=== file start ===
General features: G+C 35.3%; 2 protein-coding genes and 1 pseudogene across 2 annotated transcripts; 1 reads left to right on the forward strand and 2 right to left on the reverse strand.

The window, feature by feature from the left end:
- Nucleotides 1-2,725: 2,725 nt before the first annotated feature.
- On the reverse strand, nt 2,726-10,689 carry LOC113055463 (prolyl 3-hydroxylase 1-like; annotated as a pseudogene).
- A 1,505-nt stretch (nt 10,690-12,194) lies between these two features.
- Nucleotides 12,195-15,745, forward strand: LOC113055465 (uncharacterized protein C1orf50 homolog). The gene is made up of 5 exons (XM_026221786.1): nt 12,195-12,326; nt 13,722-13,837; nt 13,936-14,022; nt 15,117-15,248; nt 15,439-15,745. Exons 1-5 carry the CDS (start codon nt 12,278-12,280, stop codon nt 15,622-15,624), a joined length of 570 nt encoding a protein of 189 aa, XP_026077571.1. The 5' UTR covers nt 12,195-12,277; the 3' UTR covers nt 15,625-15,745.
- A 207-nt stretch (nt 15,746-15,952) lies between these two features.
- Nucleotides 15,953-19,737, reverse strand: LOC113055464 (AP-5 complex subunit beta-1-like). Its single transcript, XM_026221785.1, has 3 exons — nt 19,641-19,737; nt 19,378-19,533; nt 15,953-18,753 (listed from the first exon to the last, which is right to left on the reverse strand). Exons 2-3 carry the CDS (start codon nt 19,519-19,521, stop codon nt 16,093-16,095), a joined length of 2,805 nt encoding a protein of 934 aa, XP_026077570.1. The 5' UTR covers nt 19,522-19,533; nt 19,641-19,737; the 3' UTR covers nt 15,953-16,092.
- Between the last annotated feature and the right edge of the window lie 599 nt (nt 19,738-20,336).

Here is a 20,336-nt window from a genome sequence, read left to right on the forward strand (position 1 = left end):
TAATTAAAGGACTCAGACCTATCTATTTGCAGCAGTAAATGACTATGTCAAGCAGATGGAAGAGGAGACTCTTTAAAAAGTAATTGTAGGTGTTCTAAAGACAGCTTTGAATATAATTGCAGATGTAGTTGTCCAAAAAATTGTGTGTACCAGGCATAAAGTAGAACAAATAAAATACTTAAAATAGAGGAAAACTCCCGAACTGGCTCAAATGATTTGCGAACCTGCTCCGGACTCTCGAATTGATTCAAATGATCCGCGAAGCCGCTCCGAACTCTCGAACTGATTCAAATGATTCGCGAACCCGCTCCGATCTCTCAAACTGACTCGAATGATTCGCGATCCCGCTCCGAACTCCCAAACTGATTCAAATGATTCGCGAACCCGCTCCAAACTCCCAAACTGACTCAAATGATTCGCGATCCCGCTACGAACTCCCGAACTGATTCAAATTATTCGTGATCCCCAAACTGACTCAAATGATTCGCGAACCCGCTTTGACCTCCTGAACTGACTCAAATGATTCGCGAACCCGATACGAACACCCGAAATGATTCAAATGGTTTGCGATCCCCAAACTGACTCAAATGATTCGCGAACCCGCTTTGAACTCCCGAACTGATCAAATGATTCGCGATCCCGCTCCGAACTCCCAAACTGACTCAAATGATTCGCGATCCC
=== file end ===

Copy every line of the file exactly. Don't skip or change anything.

General features: G+C 35.3%; 2 protein-coding genes and 1 pseudogene across 2 annotated transcripts; 1 reads left to right on the forward strand and 2 right to left on the reverse strand.

The window, feature by feature from the left end:
- Nucleotides 1-2,725: 2,725 nt before the first annotated feature.
- On the reverse strand, nt 2,726-10,689 carry LOC113055463 (prolyl 3-hydroxylase 1-like; annotated as a pseudogene).
- A 1,505-nt stretch (nt 10,690-12,194) lies between these two features.
- Nucleotides 12,195-15,745, forward strand: LOC113055465 (uncharacterized protein C1orf50 homolog). The gene is made up of 5 exons (XM_026221786.1): nt 12,195-12,326; nt 13,722-13,837; nt 13,936-14,022; nt 15,117-15,248; nt 15,439-15,745. Exons 1-5 carry the CDS (start codon nt 12,278-12,280, stop codon nt 15,622-15,624), a joined length of 570 nt encoding a protein of 189 aa, XP_026077571.1. The 5' UTR covers nt 12,195-12,277; the 3' UTR covers nt 15,625-15,745.
- A 207-nt stretch (nt 15,746-15,952) lies between these two features.
- Nucleotides 15,953-19,737, reverse strand: LOC113055464 (AP-5 complex subunit beta-1-like). Its single transcript, XM_026221785.1, has 3 exons — nt 19,641-19,737; nt 19,378-19,533; nt 15,953-18,753 (listed from the first exon to the last, which is right to left on the reverse strand). Exons 2-3 carry the CDS (start codon nt 19,519-19,521, stop codon nt 16,093-16,095), a joined length of 2,805 nt encoding a protein of 934 aa, XP_026077570.1. The 5' UTR covers nt 19,522-19,533; nt 19,641-19,737; the 3' UTR covers nt 15,953-16,092.
- Between the last annotated feature and the right edge of the window lie 599 nt (nt 19,738-20,336).

Here is a 20,336-nt window from a genome sequence, read left to right on the forward strand (position 1 = left end):
TAATTAAAGGACTCAGACCTATCTATTTGCAGCAGTAAATGACTATGTCAAGCAGATGGAAGAGGAGACTCTTTAAAAAGTAATTGTAGGTGTTCTAAAGACAGCTTTGAATATAATTGCAGATGTAGTTGTCCAAAAAATTGTGTGTACCAGGCATAAAGTAGAACAAATAAAATACTTAAAATAGAGGAAAACTCCCGAACTGGCTCAAATGATTTGCGAACCTGCTCCGGACTCTCGAATTGATTCAAATGATCCGCGAAGCCGCTCCGAACTCTCGAACTGATTCAAATGATTCGCGAACCCGCTCCGATCTCTCAAACTGACTCGAATGATTCGCGATCCCGCTCCGAACTCCCAAACTGATTCAAATGATTCGCGAACCCGCTCCAAACTCCCAAACTGACTCAAATGATTCGCGATCCCGCTACGAACTCCCGAACTGATTCAAATTATTCGTGATCCCCAAACTGACTCAAATGATTCGCGAACCCGCTTTGACCTCCTGAACTGACTCAAATGATTCGCGAACCCGATACGAACACCCGAAATGATTCAAATGGTTTGCGATCCCCAAACTGACTCAAATGATTCGCGAACCCGCTTTGAACTCCCGAACTGATCAAATGATTCGCGATCCCGCTCCGAACTCCCAAACTGACTCAAATGATTCGCGATCCC